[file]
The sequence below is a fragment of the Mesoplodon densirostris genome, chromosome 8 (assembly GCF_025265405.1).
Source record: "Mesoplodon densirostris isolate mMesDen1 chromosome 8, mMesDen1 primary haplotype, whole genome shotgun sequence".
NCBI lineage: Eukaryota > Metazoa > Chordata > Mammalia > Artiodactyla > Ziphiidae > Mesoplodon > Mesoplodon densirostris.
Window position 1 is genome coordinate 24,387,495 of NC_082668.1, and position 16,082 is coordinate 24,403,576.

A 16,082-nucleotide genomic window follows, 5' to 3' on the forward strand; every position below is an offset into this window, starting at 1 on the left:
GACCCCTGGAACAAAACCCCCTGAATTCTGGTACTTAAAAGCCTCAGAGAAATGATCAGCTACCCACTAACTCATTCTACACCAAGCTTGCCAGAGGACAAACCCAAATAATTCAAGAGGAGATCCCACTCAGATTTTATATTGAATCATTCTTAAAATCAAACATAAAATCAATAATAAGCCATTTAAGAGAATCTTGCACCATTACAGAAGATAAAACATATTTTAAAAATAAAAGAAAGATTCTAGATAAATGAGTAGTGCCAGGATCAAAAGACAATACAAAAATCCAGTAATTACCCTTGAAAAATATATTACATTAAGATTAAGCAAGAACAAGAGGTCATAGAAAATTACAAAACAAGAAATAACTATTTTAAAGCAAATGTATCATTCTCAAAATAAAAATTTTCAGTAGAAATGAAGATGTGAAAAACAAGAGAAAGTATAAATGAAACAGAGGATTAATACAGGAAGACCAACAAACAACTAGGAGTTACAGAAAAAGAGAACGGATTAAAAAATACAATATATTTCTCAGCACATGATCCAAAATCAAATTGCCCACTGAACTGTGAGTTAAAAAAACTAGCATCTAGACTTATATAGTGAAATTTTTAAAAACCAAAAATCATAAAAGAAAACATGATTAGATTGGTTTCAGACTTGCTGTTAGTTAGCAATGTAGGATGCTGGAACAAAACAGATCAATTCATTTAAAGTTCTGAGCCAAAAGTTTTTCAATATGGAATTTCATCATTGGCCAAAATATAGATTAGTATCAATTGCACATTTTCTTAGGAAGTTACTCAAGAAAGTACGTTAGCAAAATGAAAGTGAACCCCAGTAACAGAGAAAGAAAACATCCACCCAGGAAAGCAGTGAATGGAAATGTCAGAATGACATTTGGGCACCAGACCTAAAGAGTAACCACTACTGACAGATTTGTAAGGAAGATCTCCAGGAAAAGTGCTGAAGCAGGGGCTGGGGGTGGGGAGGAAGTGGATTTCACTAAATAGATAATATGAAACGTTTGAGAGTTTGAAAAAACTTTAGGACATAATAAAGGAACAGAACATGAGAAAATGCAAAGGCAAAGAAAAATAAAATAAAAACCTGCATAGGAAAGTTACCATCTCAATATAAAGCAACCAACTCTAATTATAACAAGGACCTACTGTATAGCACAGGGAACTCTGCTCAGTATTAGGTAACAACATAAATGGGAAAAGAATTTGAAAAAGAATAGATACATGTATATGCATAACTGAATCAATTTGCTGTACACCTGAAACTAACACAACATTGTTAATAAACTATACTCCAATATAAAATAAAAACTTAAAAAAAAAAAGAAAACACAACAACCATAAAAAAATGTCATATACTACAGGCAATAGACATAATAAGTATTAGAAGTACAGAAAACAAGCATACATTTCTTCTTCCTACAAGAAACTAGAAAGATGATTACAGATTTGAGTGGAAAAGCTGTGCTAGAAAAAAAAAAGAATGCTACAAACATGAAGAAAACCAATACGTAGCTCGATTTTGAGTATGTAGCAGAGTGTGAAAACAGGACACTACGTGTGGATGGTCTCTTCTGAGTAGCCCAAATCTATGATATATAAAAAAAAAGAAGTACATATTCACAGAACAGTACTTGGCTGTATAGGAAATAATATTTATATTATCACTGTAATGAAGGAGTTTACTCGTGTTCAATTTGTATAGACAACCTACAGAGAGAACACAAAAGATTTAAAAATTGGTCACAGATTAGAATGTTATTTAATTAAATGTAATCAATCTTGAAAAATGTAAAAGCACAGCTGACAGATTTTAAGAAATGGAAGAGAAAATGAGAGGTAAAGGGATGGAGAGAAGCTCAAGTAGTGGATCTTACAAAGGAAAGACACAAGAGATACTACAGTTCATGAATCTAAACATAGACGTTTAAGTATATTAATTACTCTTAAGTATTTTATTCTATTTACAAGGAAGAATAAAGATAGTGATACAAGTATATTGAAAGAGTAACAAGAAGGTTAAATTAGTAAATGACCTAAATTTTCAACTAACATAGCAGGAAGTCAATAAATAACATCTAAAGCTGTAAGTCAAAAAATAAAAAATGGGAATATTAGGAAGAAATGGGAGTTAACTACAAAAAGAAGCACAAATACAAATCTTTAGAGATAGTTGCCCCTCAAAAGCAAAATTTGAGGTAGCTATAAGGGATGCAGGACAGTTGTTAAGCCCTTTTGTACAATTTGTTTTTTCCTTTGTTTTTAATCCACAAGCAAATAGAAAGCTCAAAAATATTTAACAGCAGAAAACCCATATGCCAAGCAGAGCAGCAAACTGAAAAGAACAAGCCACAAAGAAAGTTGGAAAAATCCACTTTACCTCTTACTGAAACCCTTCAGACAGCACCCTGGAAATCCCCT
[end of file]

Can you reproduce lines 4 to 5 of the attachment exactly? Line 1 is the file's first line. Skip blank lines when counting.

Window position 1 is genome coordinate 24,387,495 of NC_082668.1, and position 16,082 is coordinate 24,403,576.

A 16,082-nucleotide genomic window follows, 5' to 3' on the forward strand; every position below is an offset into this window, starting at 1 on the left: